Monday, June 04, 2007

Five Things

Five things I learnt as a beginner about practicing taekwondo. Interestingly, the common theme is to detach myself from the outcome of my practice.

Have patience. Whether it is some technique which is frustrating you or dealing with training while injured, patience will see you through. I find that one tends to become discouraged and overwhelmed most because of a lack of willingness to savor the experience of learning a technique or working through injury. Sounds weird, but yes, looking back all the hard work put into learning a particular kick feels very satisfactory now. And it would have gone even more smoothly had I been patient with the learning process. Similarly, training through injury isn't as hopeless a task as it sounds like if you have the patience to believe that your body will heal even if mild stress is put on it.

To practice patience, one has to practice letting go of expectation. This doesn't mean that you lose all desire to improve. Instead, you practice putting yourself in an accepting frame of mind. Be an observer to your progress.

Keep at it. This one I never had much trouble with. I have never so far been low on motivation to go and attend class. (Now that I think of it however, in the great balanced-ness of all things, I have been low on motivation to get my other work done.)

In any case, there will be times when you are low on motivation, and you'll never regret pushing through your inertia. Since I have been practicing taekwondo, which, like any other activity requires a significant time commitment, I notice that I have become more laid-back about other time pressures. For example, I don't get overwhelmed anymore if I am a little late with school work because I got back late from class. In the great scheme of things, it doesn't matter. You'll stay up a few extra hours and get it done.

Relax. In class, I try to be focused and very relaxed at the same time. Extra tension serves no purpose, and I feel makes techniques harder to learn. Relaxation has to be both physical and mental. Mentally, don't put pressure on yourself, and keep thinking 'I better get it right this time'. Physically, don't tense up your body in anticipation to do a technique. I found this to be good to keep in mind while learning all the the various different, complicated and confusing ways that you lift your legs and move your torso to do wheel kicks, spinning stomp kicks, and spinning hook kicks.

Again, the way to achieve relaxation is to lose expectation, but not your focus. Focus is not that difficult to achieve, just empty your mind of thought about anything except what you are doing. The trick to relaxation is somehow not to focus too much.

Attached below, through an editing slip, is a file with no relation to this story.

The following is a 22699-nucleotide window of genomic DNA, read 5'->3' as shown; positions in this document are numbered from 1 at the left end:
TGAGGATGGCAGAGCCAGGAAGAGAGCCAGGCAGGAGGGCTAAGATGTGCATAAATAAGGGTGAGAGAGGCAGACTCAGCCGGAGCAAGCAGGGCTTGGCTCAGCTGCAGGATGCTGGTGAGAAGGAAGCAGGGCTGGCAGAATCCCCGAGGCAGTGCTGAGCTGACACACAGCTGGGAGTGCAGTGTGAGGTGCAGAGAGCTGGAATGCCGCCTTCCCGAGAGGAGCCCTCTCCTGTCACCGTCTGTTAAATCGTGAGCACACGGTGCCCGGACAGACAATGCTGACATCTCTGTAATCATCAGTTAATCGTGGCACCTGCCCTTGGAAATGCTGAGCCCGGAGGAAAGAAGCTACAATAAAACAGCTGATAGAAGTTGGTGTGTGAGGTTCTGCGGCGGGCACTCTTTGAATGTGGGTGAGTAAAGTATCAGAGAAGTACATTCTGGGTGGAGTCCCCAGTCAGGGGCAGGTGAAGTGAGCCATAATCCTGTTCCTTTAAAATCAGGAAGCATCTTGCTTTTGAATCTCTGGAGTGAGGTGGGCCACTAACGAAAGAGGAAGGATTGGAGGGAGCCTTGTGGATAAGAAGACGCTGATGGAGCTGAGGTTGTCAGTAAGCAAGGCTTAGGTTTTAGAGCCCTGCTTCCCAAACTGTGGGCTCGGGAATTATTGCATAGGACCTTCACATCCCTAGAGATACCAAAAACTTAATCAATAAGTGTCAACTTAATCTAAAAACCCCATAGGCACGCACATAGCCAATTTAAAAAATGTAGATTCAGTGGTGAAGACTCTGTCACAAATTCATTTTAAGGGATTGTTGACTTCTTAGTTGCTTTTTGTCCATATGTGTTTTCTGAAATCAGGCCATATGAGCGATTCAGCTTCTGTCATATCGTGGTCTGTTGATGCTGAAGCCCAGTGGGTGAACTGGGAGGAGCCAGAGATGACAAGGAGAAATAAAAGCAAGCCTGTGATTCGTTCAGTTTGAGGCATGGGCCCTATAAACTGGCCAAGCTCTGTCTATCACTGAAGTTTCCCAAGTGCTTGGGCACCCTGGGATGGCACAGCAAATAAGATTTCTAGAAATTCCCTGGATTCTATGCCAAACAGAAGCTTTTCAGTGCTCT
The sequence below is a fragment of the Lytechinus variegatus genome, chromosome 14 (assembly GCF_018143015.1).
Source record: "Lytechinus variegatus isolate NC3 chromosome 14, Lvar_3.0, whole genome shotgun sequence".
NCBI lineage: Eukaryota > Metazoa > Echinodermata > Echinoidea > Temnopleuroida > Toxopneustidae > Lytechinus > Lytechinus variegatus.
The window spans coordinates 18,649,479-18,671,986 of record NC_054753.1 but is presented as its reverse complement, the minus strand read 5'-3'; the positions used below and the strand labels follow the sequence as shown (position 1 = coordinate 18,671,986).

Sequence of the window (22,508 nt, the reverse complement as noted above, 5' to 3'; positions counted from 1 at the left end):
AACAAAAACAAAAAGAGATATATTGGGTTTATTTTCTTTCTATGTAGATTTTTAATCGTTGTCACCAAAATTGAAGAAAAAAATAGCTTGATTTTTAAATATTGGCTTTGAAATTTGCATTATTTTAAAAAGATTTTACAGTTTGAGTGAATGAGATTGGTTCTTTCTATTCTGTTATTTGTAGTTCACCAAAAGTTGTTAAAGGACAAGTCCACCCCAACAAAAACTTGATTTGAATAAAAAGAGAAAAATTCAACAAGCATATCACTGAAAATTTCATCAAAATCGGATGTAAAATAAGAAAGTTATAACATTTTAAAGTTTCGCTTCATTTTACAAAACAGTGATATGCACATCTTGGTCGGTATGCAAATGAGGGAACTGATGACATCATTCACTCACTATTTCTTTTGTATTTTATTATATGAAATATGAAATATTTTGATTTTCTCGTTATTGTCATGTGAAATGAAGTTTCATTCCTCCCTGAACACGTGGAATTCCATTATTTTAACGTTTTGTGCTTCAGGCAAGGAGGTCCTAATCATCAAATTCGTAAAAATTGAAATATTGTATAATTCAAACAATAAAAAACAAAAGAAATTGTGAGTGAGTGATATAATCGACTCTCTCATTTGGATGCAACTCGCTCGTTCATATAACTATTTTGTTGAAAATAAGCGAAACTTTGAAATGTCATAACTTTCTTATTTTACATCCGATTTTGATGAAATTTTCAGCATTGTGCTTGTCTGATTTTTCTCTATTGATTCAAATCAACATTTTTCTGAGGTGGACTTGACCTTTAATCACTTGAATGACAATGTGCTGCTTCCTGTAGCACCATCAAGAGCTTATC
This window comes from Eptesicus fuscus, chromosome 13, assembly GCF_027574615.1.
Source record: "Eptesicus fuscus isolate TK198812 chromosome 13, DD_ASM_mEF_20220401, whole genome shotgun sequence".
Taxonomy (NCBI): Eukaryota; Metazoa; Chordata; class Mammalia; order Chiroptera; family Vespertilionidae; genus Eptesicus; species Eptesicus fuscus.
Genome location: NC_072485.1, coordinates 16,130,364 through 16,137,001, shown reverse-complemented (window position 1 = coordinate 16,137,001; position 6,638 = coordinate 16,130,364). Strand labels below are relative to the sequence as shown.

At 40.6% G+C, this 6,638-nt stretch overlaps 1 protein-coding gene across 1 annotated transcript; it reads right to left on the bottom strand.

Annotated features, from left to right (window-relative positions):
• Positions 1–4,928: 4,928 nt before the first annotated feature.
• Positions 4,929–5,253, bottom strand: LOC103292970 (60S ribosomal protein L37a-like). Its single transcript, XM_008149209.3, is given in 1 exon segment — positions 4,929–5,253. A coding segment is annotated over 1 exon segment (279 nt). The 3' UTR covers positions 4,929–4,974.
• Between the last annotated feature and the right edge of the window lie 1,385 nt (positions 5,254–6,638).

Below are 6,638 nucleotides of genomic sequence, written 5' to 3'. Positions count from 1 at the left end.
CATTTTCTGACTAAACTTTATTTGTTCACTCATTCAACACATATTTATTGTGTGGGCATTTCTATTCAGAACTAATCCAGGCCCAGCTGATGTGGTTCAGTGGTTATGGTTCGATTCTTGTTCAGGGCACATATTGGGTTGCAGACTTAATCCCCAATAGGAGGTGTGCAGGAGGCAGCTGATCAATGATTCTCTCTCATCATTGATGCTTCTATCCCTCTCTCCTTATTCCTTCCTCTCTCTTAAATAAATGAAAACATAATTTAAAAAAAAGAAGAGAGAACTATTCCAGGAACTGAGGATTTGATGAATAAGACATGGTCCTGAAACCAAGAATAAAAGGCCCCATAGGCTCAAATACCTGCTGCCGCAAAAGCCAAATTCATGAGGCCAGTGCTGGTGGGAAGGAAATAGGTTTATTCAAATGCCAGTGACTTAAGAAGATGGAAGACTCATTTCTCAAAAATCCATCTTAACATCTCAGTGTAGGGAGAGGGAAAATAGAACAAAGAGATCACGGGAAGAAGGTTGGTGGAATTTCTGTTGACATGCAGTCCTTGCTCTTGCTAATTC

No experience is wasted. Nothing that you learn is wasted. It may be that what you have learnt is not the most efficient way to defend yourself from an attacker. It may be that you learn something for a while, and then due to circumstances, have to take up some other martial art. It may be that you didn't learn from the 'best' teacher. Nevertheless, even that experience is something which is a part of your new personality, and is something more than not having learnt anything at all.

Practice. Both physically and in your mind. There is no substitute for lots of practice to perfect your technique. Keep in mind everything your teacher has pointed out to you during your practice, and try to perform your practice remembering these things.

Often, imagining yourself doing the thing which seems hard in real life physically helps overcome barriers. What I like to do is keep a mental video of somebody in my class who does the technique particularly well, and then 'photoshop' myself into the video, so that I see myself doing the technique with all the details in place.

4 comments:

Ryan Bombard said...

Sounds like Taekwondo and rock climbing have quite a lot of the same principles in common.

I've never practied martial arts per se, but I've read alot about training mentally and physically.

I completely agree that you need to detatch yourself from the outcome, and instead focus on the learning experience.

Good stuff!

Little Cricket said...

Hey, thanks for stopping by. Yeah, they do have things in common.

At a superficial level though, martial arts seem to me to be rigid - in every style, there's a particular way of doing things.

But I like the fact that you can train yourself to do things like kicking or punching or fighting that are really more effective than if you do it without some sort of training.

LC

Kadiddly said...

Hello, I stumbled onto your blog from a link on Brittney's and wanted to say hi and welcome to California when you get here! I'm on the central coast, about halfway between LA and San Fransisco.

I started studying tkd in January just to do an exercise that I was interested in and would get me out of the house and office, but I'm with an ATA studio, so we do different forms. I totally agree with your Five Things, though - as a beginner myself, it's been quite the interesting almost six months so far! I think my most important lesson so far was learning that your body is tougher than you might think. We have all belt ranks in our class, from white to black, and sometimes it is tough to remember that this is a class, and I am there to learn - I'm not expected to know everything already!

I hope you find an instructor out here who suits you well and good luck with the move!

Little Cricket said...

Hi kadiddly,

Thanks :).

So true about your body being tougher than you think. One of the reasons I started was because I want to know what my body is capable of -- learning this gives you so much confidence in other parts of your life as well.

Good luck with your taekwondo. I'll be visiting your blog to read more about it. Have fun with sparring :)

LC